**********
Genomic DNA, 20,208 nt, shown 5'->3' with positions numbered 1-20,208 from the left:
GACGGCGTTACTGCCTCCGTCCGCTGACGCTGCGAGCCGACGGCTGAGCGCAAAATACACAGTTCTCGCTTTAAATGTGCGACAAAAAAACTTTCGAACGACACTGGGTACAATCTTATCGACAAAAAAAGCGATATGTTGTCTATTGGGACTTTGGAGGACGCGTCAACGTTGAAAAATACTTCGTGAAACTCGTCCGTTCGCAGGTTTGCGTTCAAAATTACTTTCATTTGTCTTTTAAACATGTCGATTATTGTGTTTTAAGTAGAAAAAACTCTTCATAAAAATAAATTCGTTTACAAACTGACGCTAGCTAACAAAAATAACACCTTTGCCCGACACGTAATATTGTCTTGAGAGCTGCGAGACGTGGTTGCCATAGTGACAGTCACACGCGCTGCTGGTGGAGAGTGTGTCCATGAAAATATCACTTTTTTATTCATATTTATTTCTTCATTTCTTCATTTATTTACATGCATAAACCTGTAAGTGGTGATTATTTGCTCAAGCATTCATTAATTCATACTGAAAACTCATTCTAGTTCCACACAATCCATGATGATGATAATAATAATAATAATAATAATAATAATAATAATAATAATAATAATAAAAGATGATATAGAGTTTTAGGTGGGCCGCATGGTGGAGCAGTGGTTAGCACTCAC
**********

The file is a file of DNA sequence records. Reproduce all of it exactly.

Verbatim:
Genomic DNA, 20,208 nt, shown 5'->3' with positions numbered 1-20,208 from the left:
GACGGCGTTACTGCCTCCGTCCGCTGACGCTGCGAGCCGACGGCTGAGCGCAAAATACACAGTTCTCGCTTTAAATGTGCGACAAAAAAACTTTCGAACGACACTGGGTACAATCTTATCGACAAAAAAAGCGATATGTTGTCTATTGGGACTTTGGAGGACGCGTCAACGTTGAAAAATACTTCGTGAAACTCGTCCGTTCGCAGGTTTGCGTTCAAAATTACTTTCATTTGTCTTTTAAACATGTCGATTATTGTGTTTTAAGTAGAAAAAACTCTTCATAAAAATAAATTCGTTTACAAACTGACGCTAGCTAACAAAAATAACACCTTTGCCCGACACGTAATATTGTCTTGAGAGCTGCGAGACGTGGTTGCCATAGTGACAGTCACACGCGCTGCTGGTGGAGAGTGTGTCCATGAAAATATCACTTTTTTATTCATATTTATTTCTTCATTTCTTCATTTATTTACATGCATAAACCTGTAAGTGGTGATTATTTGCTCAAGCATTCATTAATTCATACTGAAAACTCATTCTAGTTCCACACAATCCATGATGATGATAATAATAATAATAATAATAATAATAATAATAATAATAATAATAATAAAAGATGATATAGAGTTTTAGGTGGGCCGCATGGTGGAGCAGTGGTTAGCACTCAC